The Paper's business coverage is supported by Southwest Capital Bank.
In the early months of the pandemic, co-working spaces, which had been a rising force in the real estate market, faced their greatest challenge as millions of workers either opted or were forced to work from home. Fast-forward 18 months and co-working spaces are back with a vengeance. According to the New York Times, memberships for co-working spaces are in an upswing, and the co-working market is becoming increasingly competitive with more and more public office spaces opening their doors as we slowly emerge from the pandemic.
New Mexico in general and Albuquerque in particular are home to several co-working spaces that have become increasingly popular in recent years as remote work has grown more common. The Paper. interviewed Chief Operating Officer Lisa Adkins of FatPipe New Mexico, a local co-working space company, about the challenges that co-working spaces faced at the beginning of the pandemic and the recent recovery and even boom of the industry.
“COVID had a major impact on coworking. We lost 80 of our members. Our staff quickly regrouped and did some market research on how people felt about when and how to come back to the office. We implemented many safety measures, including UVC lights in our HVAC/air systems, high-end temporal scan thermometers at our doors, masks, hand sanitizer. And all of our staff became COVID-safe certified through the State of N.M.,” Adkins said.
As the pandemic continued, many remote workers grew increasingly fatigued from working at home. Many workers sought an entirely separate space from their home, whether it was a chaotic home life or cabin fever. This shared desire for a separate workspace saw the rapid resurgence of co-working spaces in 2021, especially as more and more people were vaccinated and the pandemic finally seemed to be defeated.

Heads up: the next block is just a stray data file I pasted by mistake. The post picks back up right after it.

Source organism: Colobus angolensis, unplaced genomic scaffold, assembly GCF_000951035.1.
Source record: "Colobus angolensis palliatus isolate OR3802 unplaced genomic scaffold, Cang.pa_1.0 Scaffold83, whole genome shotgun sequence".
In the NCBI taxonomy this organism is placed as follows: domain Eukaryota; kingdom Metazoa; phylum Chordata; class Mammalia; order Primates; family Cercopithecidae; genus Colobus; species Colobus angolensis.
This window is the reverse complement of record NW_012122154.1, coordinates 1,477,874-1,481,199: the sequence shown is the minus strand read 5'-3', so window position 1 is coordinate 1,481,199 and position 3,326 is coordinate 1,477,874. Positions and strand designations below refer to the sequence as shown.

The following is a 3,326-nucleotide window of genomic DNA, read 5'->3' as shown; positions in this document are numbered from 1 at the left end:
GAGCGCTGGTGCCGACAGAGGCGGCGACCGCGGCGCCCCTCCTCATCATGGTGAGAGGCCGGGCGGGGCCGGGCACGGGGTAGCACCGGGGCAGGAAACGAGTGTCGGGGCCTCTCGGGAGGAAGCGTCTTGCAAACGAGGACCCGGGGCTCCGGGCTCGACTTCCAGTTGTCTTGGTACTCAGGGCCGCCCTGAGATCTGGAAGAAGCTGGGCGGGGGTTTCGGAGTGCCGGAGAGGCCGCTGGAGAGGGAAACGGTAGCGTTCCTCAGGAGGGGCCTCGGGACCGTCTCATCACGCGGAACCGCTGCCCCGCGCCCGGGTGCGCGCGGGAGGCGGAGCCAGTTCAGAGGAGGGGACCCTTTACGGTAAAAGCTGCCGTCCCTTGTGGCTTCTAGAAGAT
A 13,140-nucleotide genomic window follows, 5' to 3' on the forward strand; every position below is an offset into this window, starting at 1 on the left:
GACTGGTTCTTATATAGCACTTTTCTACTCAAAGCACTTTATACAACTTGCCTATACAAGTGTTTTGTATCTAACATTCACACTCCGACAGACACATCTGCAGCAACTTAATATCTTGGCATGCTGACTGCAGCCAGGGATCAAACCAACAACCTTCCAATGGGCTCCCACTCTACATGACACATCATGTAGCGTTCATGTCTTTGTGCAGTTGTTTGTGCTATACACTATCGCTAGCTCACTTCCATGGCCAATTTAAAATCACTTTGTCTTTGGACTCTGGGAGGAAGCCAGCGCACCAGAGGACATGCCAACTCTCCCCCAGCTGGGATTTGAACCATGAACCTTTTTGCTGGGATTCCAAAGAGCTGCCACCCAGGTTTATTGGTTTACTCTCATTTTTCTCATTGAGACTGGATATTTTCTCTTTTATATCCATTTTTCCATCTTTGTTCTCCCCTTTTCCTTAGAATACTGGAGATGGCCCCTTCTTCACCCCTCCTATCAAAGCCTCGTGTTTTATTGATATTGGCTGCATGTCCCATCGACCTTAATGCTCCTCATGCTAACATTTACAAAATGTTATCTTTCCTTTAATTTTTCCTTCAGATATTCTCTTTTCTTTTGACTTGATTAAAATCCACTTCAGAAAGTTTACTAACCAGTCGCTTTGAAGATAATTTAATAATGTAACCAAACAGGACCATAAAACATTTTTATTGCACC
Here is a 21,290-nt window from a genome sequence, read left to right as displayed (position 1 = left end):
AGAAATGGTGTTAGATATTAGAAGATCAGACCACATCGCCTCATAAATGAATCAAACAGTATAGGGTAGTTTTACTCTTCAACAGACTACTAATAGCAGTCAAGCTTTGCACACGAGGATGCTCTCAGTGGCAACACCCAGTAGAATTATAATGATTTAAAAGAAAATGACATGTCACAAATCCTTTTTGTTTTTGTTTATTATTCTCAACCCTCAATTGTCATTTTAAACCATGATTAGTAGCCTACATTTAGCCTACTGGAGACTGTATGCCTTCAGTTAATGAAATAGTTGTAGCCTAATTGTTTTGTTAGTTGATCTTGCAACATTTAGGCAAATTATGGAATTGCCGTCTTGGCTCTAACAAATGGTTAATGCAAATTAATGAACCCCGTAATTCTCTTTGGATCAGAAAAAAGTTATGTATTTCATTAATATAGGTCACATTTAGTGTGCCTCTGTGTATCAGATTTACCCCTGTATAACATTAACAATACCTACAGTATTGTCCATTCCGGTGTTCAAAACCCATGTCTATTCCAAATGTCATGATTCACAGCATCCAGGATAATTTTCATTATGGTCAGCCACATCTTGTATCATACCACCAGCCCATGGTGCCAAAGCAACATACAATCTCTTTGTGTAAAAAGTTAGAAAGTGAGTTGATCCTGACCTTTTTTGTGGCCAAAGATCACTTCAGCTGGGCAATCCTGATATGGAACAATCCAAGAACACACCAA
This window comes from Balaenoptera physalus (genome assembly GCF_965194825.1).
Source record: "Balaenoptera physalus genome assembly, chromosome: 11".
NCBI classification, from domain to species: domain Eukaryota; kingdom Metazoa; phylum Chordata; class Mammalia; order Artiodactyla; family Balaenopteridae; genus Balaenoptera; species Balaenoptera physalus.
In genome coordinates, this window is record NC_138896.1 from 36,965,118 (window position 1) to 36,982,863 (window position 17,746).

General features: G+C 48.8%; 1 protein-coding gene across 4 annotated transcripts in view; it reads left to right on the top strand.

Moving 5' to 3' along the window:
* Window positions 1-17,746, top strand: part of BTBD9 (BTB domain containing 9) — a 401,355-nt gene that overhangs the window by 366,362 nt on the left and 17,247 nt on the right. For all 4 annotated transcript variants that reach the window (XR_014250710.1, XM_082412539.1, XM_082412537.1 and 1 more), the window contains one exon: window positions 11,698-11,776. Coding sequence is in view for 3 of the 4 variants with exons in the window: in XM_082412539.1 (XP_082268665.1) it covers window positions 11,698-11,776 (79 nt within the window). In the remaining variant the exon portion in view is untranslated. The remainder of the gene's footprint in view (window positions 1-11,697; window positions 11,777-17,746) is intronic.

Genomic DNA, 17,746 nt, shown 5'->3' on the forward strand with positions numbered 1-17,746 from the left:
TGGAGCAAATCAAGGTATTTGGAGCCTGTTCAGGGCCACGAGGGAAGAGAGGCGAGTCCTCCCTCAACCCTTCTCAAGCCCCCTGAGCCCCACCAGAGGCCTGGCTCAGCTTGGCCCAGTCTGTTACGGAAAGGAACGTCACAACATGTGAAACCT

“We finally started to see existing and new members return to our FatPipe locations in the last six months or so. In a couple of locations, we have as many members now as we did when COVID first hit,” Adkins said. We’re seeing lots of remote workers, especially people who have been extended WFH [work from home] privileges and have hopped in their campers to travel the country, working from co-working spaces along the way! It’s fun to meet people from around the country.”
Adkins also noted that co-working spaces also serve as more than just individualized workspaces, as Fatpipe and other businesses also offer training and other opportunities for members. “We offer mentoring and business idea vetting to those who ask. We provide workshops and training for small business owners,” Adkins said.
Regarding future plans for FatPipe NM, Adkins commented that there is great potential for co-working spaces in rural areas, particularly in rural New Mexico where office space is in short supply. “Another opportunity are the rural communities we are servicing in our two newest locations—Taos and East Mountains. At FatPipe East Mountains, especially, we are working on economic development and trying to assist this rural community with space, meeting rooms and even internet.”